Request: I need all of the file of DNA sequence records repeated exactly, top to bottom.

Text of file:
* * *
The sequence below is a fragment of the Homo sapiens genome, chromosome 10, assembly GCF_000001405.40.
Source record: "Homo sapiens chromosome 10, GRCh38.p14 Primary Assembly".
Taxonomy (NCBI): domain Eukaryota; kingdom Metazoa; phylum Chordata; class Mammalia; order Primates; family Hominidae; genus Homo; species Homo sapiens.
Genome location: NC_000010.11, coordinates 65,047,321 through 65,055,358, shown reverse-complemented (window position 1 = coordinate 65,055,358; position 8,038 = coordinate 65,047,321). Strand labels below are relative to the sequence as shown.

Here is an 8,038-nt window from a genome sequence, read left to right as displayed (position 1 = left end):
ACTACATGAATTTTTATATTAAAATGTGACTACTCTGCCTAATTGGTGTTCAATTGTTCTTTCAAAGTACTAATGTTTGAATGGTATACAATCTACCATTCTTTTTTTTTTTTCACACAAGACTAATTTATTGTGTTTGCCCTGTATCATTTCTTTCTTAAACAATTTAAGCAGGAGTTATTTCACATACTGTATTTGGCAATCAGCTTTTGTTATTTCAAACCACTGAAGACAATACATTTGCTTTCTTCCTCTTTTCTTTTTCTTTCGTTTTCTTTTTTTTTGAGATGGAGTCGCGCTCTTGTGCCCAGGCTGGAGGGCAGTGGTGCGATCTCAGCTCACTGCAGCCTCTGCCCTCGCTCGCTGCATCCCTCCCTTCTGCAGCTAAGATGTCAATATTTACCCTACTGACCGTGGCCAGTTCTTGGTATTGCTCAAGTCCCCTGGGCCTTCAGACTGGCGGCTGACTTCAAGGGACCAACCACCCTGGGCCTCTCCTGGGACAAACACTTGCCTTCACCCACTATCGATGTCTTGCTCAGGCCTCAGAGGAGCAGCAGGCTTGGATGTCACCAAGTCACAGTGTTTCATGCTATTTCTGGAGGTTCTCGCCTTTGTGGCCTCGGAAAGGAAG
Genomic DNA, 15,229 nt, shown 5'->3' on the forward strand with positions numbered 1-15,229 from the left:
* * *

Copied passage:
The sequence below is a fragment of the Homo sapiens genome, chromosome 10, assembly GCF_000001405.40.
Source record: "Homo sapiens chromosome 10, GRCh38.p14 Primary Assembly".
Taxonomy (NCBI): domain Eukaryota; kingdom Metazoa; phylum Chordata; class Mammalia; order Primates; family Hominidae; genus Homo; species Homo sapiens.
Genome location: NC_000010.11, coordinates 65,047,321 through 65,055,358, shown reverse-complemented (window position 1 = coordinate 65,055,358; position 8,038 = coordinate 65,047,321). Strand labels below are relative to the sequence as shown.

Here is an 8,038-nt window from a genome sequence, read left to right as displayed (position 1 = left end):
ACTACATGAATTTTTATATTAAAATGTGACTACTCTGCCTAATTGGTGTTCAATTGTTCTTTCAAAGTACTAATGTTTGAATGGTATACAATCTACCATTCTTTTTTTTTTTTCACACAAGACTAATTTATTGTGTTTGCCCTGTATCATTTCTTTCTTAAACAATTTAAGCAGGAGTTATTTCACATACTGTATTTGGCAATCAGCTTTTGTTATTTCAAACCACTGAAGACAATACATTTGCTTTCTTCCTCTTTTCTTTTTCTTTCGTTTTCTTTTTTTTTGAGATGGAGTCGCGCTCTTGTGCCCAGGCTGGAGGGCAGTGGTGCGATCTCAGCTCACTGCAGCCTCTGCCCTCGCTCGCTGCATCCCTCCCTTCTGCAGCTAAGATGTCAATATTTACCCTACTGACCGTGGCCAGTTCTTGGTATTGCTCAAGTCCCCTGGGCCTTCAGACTGGCGGCTGACTTCAAGGGACCAACCACCCTGGGCCTCTCCTGGGACAAACACTTGCCTTCACCCACTATCGATGTCTTGCTCAGGCCTCAGAGGAGCAGCAGGCTTGGATGTCACCAAGTCACAGTGTTTCATGCTATTTCTGGAGGTTCTCGCCTTTGTGGCCTCGGAAAGGAAG
Genomic DNA, 15,229 nt, shown 5'->3' on the forward strand with positions numbered 1-15,229 from the left: